The opening of Randall Schweller’s latest article for The National Interest:

CONTEMPORARY INTERNATIONAL relations is moving toward a state of entropy. Chaos and randomness abound. Now, the story of world politics unfolds without coherence, unfettered by classic balance-of-power politics, a plotless postmodern work starring a menagerie of wildly incongruent themes and protagonists, as if divinely plucked from different historical ages and placed in a time machine set for the third millennium. We live in an era in which unprecedented globalization and economic interdependence, liberal-democratic hegemony, nanotechnology, robotic warfare, the “infosphere,” nuclear proliferation and geoengineering solutions to climate change coexist with the return of powerful autocratic-capitalist states, of a new Great Game in Central Asia, of imperialism in the Middle East, of piracy on the high seas, of rivalry in the Indian Ocean, of a 1929-like market crash, of 1914-style hypernationalism and ethnic conflict in the Balkans, of warlords and failed states, of genocides in Bosnia, Rwanda and Darfur, and of a new holy war waged by radical Islamists complete with caliphates and beheadings reminiscent of medieval times. In short, we live in a Thomas Pynchon novel.

The increasing disorder of our world will lead eventually to a sort of global ennui mixed with a disturbingly large dose of individual extremism and dogmatic posturing by states. It is the result of the unstemmable tide of entropy. A world subsumed by the inexorable forces of randomness, tipped off its axis, swirling in a cloud of information overload. Who would have thought a mere half decade ago we would be turning to physics for the answers to international politics.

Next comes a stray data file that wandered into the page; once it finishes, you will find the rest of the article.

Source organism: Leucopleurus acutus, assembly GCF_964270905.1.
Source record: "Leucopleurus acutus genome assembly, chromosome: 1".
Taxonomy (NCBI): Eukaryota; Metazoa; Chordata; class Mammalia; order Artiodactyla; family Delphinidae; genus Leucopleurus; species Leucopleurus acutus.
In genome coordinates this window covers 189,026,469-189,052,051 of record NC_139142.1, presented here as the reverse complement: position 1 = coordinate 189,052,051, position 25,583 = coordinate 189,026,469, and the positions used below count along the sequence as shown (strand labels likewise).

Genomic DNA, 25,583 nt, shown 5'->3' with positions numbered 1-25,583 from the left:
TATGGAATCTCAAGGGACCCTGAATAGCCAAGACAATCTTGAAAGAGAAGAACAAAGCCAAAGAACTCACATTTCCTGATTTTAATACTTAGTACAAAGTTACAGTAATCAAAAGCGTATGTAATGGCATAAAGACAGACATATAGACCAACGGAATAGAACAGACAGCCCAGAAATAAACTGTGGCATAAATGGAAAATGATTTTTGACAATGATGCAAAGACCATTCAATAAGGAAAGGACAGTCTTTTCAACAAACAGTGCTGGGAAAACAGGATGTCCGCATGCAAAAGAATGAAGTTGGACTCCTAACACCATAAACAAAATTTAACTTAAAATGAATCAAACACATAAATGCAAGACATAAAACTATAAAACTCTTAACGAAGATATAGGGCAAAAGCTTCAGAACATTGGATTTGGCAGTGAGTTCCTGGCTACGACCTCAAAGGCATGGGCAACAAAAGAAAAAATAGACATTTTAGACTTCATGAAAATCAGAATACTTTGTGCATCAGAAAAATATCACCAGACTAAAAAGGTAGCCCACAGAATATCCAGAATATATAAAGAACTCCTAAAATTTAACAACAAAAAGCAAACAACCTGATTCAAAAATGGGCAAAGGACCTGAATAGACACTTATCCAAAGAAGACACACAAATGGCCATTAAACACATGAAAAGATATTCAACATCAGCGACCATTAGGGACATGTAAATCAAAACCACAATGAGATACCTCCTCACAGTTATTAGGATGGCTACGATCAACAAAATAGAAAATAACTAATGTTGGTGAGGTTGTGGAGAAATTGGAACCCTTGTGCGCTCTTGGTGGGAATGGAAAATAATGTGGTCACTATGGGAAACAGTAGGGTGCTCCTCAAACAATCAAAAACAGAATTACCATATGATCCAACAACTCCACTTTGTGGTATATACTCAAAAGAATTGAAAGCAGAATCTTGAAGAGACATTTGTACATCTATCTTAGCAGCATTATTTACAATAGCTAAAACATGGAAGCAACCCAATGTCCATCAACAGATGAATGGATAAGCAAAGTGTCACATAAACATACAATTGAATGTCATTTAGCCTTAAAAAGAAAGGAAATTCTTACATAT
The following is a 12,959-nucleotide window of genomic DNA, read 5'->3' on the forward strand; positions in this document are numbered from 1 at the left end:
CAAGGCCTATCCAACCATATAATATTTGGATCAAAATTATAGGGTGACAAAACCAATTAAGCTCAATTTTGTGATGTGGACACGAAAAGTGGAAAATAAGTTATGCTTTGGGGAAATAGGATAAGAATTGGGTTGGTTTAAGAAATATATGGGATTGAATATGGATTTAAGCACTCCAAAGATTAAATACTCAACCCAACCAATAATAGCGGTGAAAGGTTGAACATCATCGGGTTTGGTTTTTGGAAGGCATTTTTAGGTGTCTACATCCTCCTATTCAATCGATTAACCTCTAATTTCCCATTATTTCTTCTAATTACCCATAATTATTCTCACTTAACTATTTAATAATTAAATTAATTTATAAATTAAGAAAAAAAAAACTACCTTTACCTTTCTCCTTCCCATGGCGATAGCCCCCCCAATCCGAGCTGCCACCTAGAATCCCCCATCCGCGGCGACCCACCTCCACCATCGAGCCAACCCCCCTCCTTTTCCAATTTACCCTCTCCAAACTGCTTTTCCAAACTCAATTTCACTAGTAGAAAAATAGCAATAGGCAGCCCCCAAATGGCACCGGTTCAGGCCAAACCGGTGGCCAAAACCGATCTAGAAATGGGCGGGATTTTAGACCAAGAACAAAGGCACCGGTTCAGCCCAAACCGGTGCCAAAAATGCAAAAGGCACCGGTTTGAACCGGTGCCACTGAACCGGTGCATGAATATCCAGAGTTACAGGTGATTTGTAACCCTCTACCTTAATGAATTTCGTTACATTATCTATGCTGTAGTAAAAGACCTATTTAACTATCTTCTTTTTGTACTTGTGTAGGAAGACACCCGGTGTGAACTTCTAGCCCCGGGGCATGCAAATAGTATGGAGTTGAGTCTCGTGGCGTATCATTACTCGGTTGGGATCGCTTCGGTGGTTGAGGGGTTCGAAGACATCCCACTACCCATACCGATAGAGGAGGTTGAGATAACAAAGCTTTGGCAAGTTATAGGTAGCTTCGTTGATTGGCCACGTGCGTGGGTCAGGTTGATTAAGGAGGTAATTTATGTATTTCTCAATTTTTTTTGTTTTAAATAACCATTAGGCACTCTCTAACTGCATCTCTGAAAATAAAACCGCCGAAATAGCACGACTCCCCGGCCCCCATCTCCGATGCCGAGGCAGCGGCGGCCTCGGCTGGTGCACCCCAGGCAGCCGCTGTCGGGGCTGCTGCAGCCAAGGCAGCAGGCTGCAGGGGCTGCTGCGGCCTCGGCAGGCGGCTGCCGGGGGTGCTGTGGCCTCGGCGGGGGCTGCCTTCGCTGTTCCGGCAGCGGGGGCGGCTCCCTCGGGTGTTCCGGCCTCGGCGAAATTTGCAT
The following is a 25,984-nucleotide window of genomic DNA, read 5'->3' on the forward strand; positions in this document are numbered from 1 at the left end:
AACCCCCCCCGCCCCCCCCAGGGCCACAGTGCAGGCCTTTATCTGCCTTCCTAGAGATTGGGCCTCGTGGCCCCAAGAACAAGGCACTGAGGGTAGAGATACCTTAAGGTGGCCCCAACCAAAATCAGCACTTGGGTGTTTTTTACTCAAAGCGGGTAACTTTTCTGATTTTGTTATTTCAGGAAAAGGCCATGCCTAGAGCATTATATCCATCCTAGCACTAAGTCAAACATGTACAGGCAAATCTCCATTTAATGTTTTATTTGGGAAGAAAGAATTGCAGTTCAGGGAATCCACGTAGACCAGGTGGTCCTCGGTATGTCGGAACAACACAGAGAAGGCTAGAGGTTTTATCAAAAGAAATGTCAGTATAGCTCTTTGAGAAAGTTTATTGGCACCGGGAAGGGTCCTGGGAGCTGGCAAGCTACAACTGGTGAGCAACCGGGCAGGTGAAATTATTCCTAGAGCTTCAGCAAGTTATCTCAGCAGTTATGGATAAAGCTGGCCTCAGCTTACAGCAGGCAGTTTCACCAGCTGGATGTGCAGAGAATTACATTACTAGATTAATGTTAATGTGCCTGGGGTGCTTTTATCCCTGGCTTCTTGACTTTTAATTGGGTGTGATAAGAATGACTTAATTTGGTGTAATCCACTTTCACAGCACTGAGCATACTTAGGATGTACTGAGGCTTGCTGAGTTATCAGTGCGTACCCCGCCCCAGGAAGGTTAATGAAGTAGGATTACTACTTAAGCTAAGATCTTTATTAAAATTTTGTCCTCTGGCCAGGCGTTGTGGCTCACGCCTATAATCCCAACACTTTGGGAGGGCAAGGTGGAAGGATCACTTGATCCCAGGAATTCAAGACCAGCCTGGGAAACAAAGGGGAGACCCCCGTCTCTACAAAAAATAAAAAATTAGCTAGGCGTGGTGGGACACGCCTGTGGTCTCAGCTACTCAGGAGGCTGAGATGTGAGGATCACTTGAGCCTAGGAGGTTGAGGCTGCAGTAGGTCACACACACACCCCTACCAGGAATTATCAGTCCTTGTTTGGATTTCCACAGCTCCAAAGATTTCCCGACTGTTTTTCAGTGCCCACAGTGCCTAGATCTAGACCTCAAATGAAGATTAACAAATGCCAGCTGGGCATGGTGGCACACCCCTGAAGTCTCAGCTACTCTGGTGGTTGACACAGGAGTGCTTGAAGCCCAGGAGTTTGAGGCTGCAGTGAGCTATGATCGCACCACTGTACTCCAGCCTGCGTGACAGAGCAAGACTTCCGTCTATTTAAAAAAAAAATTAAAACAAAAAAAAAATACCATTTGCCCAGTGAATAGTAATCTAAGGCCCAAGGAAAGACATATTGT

Well, considering that IR scholars have been heavily influenced by theoretical physics for decades I don’t think it is all that hard to imagine. It’s just that Schweller’s application is off the mark.

The international political system is no more “closed” than most social systems (Patrick–come in, Patrick…). If one looks to complex adaptive systems theory (which I did very early in graduate school) you’ll find that entropic systems will reorganize and settle into a new equilibrium and demonstrate a period of stability until the process repeats itself. You’ll also find that no system is truly ‘closed’. I think this is more applicable to social systems than the classic physics model–no system is ever free of potential perturbation and reorganization. We cycle through various new equilibriums and entropic states. (Would love to hear more from Drew Conway, etc, on this point.)

To be fair, there is a lot of interesting commentary and thought in Schweller’s piece. However, it does seem a bit over-the-top. Furthermore, given that his preferred paradigm is neo-classical realism (with its emphasis on how domestic politics can disrupt the theoretically predictable workings of the international system) I am surprised that he would focus on the international realm as closed. The thing I like about neo-classical realism is that it (implicitly and explicitly) emphasizes how the domestic system can act as a perturbation for the international system (and vice versa).